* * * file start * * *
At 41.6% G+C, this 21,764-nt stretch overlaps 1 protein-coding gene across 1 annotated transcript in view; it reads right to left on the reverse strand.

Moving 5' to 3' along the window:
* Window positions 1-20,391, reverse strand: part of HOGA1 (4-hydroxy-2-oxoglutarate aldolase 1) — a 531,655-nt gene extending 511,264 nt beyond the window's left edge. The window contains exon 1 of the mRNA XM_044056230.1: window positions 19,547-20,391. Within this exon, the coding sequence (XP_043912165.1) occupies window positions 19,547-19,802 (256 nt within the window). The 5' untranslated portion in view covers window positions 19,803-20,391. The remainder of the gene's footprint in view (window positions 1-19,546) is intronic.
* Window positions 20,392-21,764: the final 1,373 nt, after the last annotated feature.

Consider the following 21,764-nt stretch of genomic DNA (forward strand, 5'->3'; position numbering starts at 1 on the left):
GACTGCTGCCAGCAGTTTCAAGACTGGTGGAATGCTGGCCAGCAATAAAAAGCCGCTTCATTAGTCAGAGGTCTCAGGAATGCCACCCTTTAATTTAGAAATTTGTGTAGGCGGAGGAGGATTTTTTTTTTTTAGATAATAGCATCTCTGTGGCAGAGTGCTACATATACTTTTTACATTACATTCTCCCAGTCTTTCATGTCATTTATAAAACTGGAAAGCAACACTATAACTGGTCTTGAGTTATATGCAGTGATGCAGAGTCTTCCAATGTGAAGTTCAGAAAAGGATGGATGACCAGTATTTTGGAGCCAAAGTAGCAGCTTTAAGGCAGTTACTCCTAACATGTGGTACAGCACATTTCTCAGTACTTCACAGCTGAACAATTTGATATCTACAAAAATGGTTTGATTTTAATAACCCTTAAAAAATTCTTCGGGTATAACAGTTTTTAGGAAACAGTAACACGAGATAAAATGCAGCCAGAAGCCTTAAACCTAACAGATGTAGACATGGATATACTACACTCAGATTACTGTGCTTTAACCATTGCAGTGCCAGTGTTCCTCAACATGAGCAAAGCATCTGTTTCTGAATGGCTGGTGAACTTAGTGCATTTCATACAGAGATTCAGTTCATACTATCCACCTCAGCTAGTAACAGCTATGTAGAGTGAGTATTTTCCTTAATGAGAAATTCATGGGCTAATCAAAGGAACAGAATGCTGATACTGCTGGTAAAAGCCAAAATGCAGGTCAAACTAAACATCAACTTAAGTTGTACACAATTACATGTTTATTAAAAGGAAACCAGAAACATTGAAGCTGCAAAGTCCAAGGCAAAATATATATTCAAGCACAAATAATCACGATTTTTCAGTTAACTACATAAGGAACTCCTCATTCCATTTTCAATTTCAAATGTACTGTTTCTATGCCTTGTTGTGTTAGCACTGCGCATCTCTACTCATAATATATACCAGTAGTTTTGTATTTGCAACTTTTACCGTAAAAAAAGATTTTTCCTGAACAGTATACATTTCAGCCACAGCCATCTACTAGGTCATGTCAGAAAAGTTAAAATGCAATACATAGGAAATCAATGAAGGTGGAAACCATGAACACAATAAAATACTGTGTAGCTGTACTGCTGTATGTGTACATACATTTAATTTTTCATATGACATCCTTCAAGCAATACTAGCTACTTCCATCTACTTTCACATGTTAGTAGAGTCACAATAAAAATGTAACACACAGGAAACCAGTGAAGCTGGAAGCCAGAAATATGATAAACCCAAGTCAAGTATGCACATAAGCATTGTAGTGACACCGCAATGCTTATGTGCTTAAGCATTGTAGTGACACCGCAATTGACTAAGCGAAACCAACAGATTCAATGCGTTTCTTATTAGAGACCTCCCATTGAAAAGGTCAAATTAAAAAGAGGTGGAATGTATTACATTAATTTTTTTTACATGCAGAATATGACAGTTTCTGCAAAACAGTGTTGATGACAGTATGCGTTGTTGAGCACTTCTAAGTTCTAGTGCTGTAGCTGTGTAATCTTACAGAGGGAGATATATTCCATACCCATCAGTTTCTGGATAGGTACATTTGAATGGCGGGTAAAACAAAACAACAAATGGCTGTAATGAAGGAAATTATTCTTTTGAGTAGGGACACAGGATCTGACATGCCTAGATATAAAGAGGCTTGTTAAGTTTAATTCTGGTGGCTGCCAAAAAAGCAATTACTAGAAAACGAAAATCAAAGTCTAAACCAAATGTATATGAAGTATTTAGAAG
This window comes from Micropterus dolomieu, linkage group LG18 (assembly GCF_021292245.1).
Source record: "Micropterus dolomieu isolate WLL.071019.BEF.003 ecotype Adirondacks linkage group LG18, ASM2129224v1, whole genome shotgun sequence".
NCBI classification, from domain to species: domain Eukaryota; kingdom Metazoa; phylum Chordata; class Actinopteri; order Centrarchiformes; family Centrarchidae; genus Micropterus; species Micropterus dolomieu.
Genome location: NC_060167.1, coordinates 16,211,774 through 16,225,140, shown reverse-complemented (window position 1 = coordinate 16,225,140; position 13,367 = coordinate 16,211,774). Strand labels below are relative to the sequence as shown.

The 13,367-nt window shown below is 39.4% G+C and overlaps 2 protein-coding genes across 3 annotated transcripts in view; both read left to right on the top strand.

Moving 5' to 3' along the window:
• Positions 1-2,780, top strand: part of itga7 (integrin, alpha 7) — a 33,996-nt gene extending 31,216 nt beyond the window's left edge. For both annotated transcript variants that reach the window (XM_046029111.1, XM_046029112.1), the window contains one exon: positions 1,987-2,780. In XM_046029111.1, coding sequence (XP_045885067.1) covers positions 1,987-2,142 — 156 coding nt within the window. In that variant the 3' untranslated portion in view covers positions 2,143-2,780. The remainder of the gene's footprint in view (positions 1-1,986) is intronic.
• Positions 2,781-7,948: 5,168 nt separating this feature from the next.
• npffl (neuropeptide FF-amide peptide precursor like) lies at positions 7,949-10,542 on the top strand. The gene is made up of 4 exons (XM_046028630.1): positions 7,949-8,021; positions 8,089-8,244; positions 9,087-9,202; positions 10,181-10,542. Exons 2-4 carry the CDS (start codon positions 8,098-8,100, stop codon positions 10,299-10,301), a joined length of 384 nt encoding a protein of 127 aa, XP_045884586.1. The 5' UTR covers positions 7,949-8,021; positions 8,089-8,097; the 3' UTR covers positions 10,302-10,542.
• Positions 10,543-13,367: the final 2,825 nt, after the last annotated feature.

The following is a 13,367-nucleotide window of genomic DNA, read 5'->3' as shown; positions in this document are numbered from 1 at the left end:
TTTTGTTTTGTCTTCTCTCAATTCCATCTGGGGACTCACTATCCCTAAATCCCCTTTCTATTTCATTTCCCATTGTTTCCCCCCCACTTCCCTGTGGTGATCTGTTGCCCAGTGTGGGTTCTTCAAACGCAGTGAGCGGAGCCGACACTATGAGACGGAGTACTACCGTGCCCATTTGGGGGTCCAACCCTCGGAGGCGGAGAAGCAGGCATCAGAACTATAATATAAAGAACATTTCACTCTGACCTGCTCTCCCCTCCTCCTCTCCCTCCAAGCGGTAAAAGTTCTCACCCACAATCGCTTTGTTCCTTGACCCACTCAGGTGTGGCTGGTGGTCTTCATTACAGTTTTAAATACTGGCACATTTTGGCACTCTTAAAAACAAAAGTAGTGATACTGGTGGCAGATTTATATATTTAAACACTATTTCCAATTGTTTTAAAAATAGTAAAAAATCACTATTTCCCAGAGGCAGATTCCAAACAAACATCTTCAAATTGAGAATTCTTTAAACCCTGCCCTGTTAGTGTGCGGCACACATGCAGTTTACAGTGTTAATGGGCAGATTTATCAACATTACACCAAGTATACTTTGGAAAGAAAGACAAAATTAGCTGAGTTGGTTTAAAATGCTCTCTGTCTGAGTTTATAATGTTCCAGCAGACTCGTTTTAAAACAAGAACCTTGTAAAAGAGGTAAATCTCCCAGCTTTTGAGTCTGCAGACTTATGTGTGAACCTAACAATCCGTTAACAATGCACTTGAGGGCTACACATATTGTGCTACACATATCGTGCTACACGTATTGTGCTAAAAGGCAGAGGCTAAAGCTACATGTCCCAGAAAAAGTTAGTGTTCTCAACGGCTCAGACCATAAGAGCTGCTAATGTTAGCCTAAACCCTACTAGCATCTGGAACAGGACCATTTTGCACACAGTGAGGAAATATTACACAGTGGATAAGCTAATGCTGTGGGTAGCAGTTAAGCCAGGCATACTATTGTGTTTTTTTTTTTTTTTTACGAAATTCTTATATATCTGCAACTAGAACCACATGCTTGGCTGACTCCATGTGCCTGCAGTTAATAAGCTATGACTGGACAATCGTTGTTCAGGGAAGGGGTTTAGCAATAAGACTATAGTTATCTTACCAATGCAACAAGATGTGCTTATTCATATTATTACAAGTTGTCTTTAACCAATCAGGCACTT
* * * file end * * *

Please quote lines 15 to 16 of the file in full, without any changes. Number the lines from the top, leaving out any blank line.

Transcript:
• npffl (neuropeptide FF-amide peptide precursor like) lies at positions 7,949-10,542 on the top strand. The gene is made up of 4 exons (XM_046028630.1): positions 7,949-8,021; positions 8,089-8,244; positions 9,087-9,202; positions 10,181-10,542. Exons 2-4 carry the CDS (start codon positions 8,098-8,100, stop codon positions 10,299-10,301), a joined length of 384 nt encoding a protein of 127 aa, XP_045884586.1. The 5' UTR covers positions 7,949-8,021; positions 8,089-8,097; the 3' UTR covers positions 10,302-10,542.
• Positions 10,543-13,367: the final 2,825 nt, after the last annotated feature.